The Telegraph
Since 1st March, 1999
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Rich, famous and only 14

New York: Freddy Adu, the 14-year old football phenomenon, was formally introduced as Major League Soccer’s newest signee on Wednesday.

Excluding individual sports, Adu will become the youngest professional American athlete in more than 100 years when he takes the field next April. “This is one of the most monumental days in the history of soccer in the US,” MLS commissioner Don Garber said at a news conference in New York.

“With enormous pride and excitement, we announce that we have reached a long-term deal with young Mr Freddy Adu, one of the most accomplished young soccer players in the world.”

Adu will be assigned to D.C. United, which completed a trade with the Dallas Burn to gain the first pick in the SuperDraft.

Terms of Adu’s contract were not disclosed.

Adu reportedly becomes the highest-paid player in the league, with a yearly salary of approximately $250,000. All players are signed to the league, not individual teams, as MLS is organised as a single-entity operation.

“Freddy is a very special player,” MLS deputy commissioner Ivan Gazidas said. “He is the best young player in the world - not just in the USA, but in the world. The sky is the limit for this young man.

“A big part of this has been D.C. United. They have taken other young men in, developing them as people and players, people we would be proud to call our sons, and that was a significant factor in the Adu family’s comfort level.”

For MLS, the signing is a coup. Adu, a naturalised American born in Ghana, has demonstrated a magnetic appeal that crosses the boundary between soccer buffs — a minority in the States — and average sports fans. He has been compared to Pele and Diego Maradona and is arguably the only player that might attract hard-core sports fans to an MLS match. Earlier this year, Nike signed Adu to a $1 million endorsement deal.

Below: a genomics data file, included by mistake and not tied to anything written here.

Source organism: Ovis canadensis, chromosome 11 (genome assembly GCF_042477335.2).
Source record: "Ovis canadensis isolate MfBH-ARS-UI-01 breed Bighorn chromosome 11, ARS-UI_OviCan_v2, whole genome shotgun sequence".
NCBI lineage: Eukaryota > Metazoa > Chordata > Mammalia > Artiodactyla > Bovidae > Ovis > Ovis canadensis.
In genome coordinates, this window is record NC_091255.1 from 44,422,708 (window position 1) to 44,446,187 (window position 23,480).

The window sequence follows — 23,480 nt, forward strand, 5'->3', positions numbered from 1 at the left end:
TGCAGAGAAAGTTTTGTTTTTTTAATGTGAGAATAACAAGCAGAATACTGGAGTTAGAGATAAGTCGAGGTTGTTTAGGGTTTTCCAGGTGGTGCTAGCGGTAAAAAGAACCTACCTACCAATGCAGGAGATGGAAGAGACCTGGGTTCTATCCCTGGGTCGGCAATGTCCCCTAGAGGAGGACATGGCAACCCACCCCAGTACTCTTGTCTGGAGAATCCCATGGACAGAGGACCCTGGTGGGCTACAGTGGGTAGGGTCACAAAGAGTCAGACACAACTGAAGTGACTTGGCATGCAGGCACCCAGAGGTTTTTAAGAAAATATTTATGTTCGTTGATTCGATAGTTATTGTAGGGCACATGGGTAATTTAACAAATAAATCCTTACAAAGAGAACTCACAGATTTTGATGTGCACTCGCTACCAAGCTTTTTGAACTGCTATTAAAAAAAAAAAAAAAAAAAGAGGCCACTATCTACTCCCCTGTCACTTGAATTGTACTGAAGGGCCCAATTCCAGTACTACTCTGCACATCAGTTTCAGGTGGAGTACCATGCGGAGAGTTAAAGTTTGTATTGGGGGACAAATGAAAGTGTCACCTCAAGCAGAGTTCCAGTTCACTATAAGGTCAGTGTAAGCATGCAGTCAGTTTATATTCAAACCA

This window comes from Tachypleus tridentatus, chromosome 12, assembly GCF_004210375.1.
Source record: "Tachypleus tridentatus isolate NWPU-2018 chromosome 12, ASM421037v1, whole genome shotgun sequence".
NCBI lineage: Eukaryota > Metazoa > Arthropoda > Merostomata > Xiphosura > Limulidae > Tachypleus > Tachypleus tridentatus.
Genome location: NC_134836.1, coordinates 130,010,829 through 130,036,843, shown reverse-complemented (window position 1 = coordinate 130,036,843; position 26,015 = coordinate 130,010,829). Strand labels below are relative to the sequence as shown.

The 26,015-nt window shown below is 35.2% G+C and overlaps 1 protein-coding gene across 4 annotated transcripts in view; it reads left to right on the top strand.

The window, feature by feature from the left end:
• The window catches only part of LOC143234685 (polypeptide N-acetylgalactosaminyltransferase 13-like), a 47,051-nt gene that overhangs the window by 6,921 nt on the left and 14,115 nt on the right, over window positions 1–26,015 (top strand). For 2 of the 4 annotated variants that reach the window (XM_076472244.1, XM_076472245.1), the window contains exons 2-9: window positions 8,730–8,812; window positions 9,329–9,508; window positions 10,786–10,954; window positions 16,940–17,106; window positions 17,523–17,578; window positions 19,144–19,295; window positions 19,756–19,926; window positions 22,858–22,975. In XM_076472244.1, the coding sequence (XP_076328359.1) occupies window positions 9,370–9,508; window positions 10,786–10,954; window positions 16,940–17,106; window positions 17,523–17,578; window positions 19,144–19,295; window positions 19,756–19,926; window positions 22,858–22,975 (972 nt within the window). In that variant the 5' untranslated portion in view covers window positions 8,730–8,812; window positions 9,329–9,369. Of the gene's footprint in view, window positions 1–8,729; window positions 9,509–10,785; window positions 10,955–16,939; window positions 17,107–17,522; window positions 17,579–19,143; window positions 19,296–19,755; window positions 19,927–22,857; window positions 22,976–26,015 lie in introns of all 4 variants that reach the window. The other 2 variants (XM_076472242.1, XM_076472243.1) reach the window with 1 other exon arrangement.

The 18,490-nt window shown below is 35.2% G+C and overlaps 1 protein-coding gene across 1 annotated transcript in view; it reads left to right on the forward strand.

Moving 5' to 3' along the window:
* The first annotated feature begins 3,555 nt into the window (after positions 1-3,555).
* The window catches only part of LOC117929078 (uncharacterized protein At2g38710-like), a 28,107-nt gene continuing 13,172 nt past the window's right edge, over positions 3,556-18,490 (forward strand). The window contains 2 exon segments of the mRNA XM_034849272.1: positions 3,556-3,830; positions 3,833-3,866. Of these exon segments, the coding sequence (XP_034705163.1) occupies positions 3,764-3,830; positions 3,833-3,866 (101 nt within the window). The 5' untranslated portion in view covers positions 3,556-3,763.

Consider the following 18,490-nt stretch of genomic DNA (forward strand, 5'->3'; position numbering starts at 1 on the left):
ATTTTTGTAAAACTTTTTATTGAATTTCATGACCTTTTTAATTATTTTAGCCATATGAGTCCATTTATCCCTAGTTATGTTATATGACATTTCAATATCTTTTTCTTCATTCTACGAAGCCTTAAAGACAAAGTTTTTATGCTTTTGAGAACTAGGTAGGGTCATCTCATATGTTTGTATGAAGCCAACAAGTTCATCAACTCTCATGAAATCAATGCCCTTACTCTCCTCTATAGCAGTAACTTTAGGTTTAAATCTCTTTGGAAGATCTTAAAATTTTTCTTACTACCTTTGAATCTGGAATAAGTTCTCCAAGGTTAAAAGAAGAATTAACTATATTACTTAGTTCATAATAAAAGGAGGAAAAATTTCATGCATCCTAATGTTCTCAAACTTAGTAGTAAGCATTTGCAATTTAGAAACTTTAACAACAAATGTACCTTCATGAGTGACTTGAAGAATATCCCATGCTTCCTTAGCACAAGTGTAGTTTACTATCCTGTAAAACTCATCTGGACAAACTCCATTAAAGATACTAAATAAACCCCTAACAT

Few thought Adu would stay this close to home. Earlier this year during the Under-17 Championship qualifying in Guatemala, Adu said he wanted to go to Europe.

But given Adu’s age, his family and its advisers wanted him to stay close to home. The family resides in Potomac, Maryland — a short drive from Washington D.C.

“Money was never a central issue,” Gazidas said.

“(Staying close to home) had something to do with it, but not everything to do with it,” Adu said. “I have faith in MLS. They will treat me right. I felt that this was the best place for me to be right now. I never second-guess myself.”

Adu was locked out of signing anywhere else. Due to Fifa regulations, players under 18 are prohibited from signing a binding contract with a foreign side.

Inter Milan, Chelsea, Arsenal, Manchester United and others were all willing to take the risk — and offered more money than MLS — that Adu would re-sign with them in four years if he was brought into their youth programme.

Late Wednesday, Adu was added to the roster of the US Under-20 team that will compete later this month at the Fifa World Youth Championship in the UAE.

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